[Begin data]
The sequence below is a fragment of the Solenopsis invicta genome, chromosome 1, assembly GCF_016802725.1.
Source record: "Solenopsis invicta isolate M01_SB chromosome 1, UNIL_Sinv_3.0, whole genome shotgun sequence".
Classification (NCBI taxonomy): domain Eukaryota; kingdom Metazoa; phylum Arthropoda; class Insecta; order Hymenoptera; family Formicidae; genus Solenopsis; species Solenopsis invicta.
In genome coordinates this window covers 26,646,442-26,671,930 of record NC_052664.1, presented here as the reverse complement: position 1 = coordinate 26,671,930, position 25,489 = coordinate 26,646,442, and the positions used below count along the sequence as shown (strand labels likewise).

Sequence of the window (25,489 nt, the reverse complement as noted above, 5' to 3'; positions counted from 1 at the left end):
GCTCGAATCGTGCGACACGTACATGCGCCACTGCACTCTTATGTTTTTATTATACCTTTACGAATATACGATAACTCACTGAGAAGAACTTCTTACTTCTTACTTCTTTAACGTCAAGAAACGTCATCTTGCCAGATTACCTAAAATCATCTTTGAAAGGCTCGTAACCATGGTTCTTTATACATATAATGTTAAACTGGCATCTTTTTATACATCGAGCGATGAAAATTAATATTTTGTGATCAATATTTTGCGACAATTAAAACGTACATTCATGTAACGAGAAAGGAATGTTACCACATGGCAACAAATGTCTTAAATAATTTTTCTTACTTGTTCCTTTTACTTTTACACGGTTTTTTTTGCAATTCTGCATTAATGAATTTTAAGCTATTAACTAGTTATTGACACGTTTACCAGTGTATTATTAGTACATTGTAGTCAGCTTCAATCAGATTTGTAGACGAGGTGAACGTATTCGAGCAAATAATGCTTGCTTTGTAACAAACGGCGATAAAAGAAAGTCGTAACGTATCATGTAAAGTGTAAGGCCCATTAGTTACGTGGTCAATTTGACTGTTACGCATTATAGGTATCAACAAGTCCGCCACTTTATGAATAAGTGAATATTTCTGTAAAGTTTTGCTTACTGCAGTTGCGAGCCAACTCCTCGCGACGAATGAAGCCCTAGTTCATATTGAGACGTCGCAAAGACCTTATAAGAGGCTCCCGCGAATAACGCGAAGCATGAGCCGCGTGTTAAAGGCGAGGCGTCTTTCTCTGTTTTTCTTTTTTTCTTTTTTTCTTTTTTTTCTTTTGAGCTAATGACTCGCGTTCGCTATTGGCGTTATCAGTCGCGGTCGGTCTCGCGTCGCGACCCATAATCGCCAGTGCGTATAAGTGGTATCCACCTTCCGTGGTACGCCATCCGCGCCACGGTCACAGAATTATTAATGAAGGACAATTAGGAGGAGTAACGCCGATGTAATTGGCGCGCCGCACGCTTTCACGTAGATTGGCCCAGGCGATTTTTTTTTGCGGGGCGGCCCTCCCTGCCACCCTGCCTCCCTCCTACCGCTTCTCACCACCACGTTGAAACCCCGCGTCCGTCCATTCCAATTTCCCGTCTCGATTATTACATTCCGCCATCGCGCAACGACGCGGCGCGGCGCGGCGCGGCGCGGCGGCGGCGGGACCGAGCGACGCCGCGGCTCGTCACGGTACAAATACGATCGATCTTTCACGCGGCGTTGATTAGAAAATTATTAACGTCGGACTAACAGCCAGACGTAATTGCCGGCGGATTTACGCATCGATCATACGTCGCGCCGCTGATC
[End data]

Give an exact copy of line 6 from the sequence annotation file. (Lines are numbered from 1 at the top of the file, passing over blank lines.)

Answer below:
GCTCGAATCGTGCGACACGTACATGCGCCACTGCACTCTTATGTTTTTATTATACCTTTACGAATATACGATAACTCACTGAGAAGAACTTCTTACTTCTTACTTCTTTAACGTCAAGAAACGTCATCTTGCCAGATTACCTAAAATCATCTTTGAAAGGCTCGTAACCATGGTTCTTTATACATATAATGTTAAACTGGCATCTTTTTATACATCGAGCGATGAAAATTAATATTTTGTGATCAATATTTTGCGACAATTAAAACGTACATTCATGTAACGAGAAAGGAATGTTACCACATGGCAACAAATGTCTTAAATAATTTTTCTTACTTGTTCCTTTTACTTTTACACGGTTTTTTTTGCAATTCTGCATTAATGAATTTTAAGCTATTAACTAGTTATTGACACGTTTACCAGTGTATTATTAGTACATTGTAGTCAGCTTCAATCAGATTTGTAGACGAGGTGAACGTATTCGAGCAAATAATGCTTGCTTTGTAACAAACGGCGATAAAAGAAAGTCGTAACGTATCATGTAAAGTGTAAGGCCCATTAGTTACGTGGTCAATTTGACTGTTACGCATTATAGGTATCAACAAGTCCGCCACTTTATGAATAAGTGAATATTTCTGTAAAGTTTTGCTTACTGCAGTTGCGAGCCAACTCCTCGCGACGAATGAAGCCCTAGTTCATATTGAGACGTCGCAAAGACCTTATAAGAGGCTCCCGCGAATAACGCGAAGCATGAGCCGCGTGTTAAAGGCGAGGCGTCTTTCTCTGTTTTTCTTTTTTTCTTTTTTTCTTTTTTTTCTTTTGAGCTAATGACTCGCGTTCGCTATTGGCGTTATCAGTCGCGGTCGGTCTCGCGTCGCGACCCATAATCGCCAGTGCGTATAAGTGGTATCCACCTTCCGTGGTACGCCATCCGCGCCACGGTCACAGAATTATTAATGAAGGACAATTAGGAGGAGTAACGCCGATGTAATTGGCGCGCCGCACGCTTTCACGTAGATTGGCCCAGGCGATTTTTTTTTGCGGGGCGGCCCTCCCTGCCACCCTGCCTCCCTCCTACCGCTTCTCACCACCACGTTGAAACCCCGCGTCCGTCCATTCCAATTTCCCGTCTCGATTATTACATTCCGCCATCGCGCAACGACGCGGCGCGGCGCGGCGCGGCGCGGCGGCGGCGGGACCGAGCGACGCCGCGGCTCGTCACGGTACAAATACGATCGATCTTTCACGCGGCGTTGATTAGAAAATTATTAACGTCGGACTAACAGCCAGACGTAATTGCCGGCGGATTTACGCATCGATCATACGTCGCGCCGCTGATC